Sunday, 3 March 2013

No "Lurch to the Right"?

I'm often struck by how quickly government pronouncements and promises come undone thanks to its own side. Take this morning's Telegraph as a case in point. It featured an article by Dave in which he rules out any "lurch to the right", as a response to his party's spanking by UKIP in Eastleigh. Dave writes "It’s not about being Left-wing or Right-wing – it’s about being where the British people are. The right thing to do is to address the things people care about; to fix yourself firmly in ... the 'common ground’ of politics." Unfortunately, even before the ink was dry on the copy, his lieutenants were busily contradicting Dave's line of march.

Chris Grayling came out with the bald assertion that a future majority Tory government would scrap the Human Rights Act and withdraw the UK from the European Convention on Human Rights, leaving us to buddy up with the only other non-signatory, that bastion of democratic rectitude, Belarus. That the EU as an entity under the Lisbon Treaty is due to sign up to the ECHR, thereby making it a condition of EU membership hasn't troubled Grayling. But still, in all likelihood it's a difficulty the Tories won't be tackling post-2015, so why not score some populist points in the here and now?

The second awkward moment for Dave's new-found triangulation saw his foreign secretary peddling a particularly pernicious immigration myth. "Benefit tourism must end" thundered William Hague, this morning. With pieces like this stirring the pot, the media have gone out of its way to talk up the prospect of *millions* of new Romanian and Bulgarian workers pouring into Britain. And not only that, a massive chunk of them will make their way here solely to sponge off Britain's social security system. As anyone who's spent some time on the dole will tell you, an opulent existence awaits.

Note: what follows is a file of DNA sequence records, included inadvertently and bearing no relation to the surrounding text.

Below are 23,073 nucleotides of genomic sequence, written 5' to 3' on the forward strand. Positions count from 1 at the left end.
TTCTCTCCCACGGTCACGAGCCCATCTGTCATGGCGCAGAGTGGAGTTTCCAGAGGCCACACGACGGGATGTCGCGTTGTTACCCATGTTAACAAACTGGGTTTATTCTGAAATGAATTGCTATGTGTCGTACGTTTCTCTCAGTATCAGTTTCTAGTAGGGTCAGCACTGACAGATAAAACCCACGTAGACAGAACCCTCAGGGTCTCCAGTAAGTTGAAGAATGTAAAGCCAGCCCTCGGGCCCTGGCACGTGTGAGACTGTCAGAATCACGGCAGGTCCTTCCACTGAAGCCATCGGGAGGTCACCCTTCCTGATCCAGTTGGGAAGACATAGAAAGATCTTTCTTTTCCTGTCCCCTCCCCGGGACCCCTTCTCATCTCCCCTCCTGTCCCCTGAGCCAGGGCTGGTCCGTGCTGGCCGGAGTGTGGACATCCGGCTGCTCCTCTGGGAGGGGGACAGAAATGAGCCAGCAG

Never ones to let the truth get in the way of scaremongering, the Tory/media myth of 'benefit tourism' got a good kicking here and elsewhere when it was first floated over a year ago. There is no evidence *at all* that people get on the plane just so they can check out the fancy interiors of JobCentre Plus. Sure, there are overseas workers who happen to be on the dole because they find themselves out of work, but it's spin of the most cynical and politically obnoxious kind to suggest they're benefit tourists. As the Joint Council for the Welfare of Immigrants put it, "why shouldn't migrants who've worked and contributed to the UK through taxation on their income be it as salaried or self employed people, claim benefits when they fall upon hard times just like anyone else?" Indeed, especially when you consider British nationals working in EU territories can take advantage of reciprocal arrangements should they need it. But this is simon pure dog-whistling, and Hague is playing a very grubby game.

So there you have it, within hours of Dave committing the Tories to the centre ground, two very senior figures indulge blatant populist opportunism in a panicked attempt to see off UKIP. 

How's that "no lurch to the right" coming along?


Anonymous said...

The impression I got from the last Tory conference is that many of the 2010 intake are not Cameroons, but much more right wing. They really hate Cameron for tying them to the LibDems (Yes, we all know the election result did that, but many Conservatives seem to blame Cameron for this, in some incomprehensible way) and are really keen to head rightwards -more on cuts and Europe, but also sometimes on "moral" issues. Weirdly, they don't seem to value actually getting into government as much, hence all the fantasies about Boris (which are particularly fantastic as they project a very right wing fantasy Boris when he actually probably is closer to Cameroonism politically). This urge to lurge rightwards is bubbling under all the time, but are being released by poor election results (which are themselves a product of popular disquiet about how right the tories already are - they ran a v.right wing campaign in Eastleigh). The good news is this rightward push could just lose them the election. The bad news is how much of our lives they could tear up in the process

Solomon Hughes

Phil said...

I agree with your observation about the Cameroons. I mean, how many of them fit into the nice, centre right mould as pioneered by the Canadians? Jo Johnson springs to mind as one. Jeremy Lefroy and Edward Timpson account for another two. But the rest?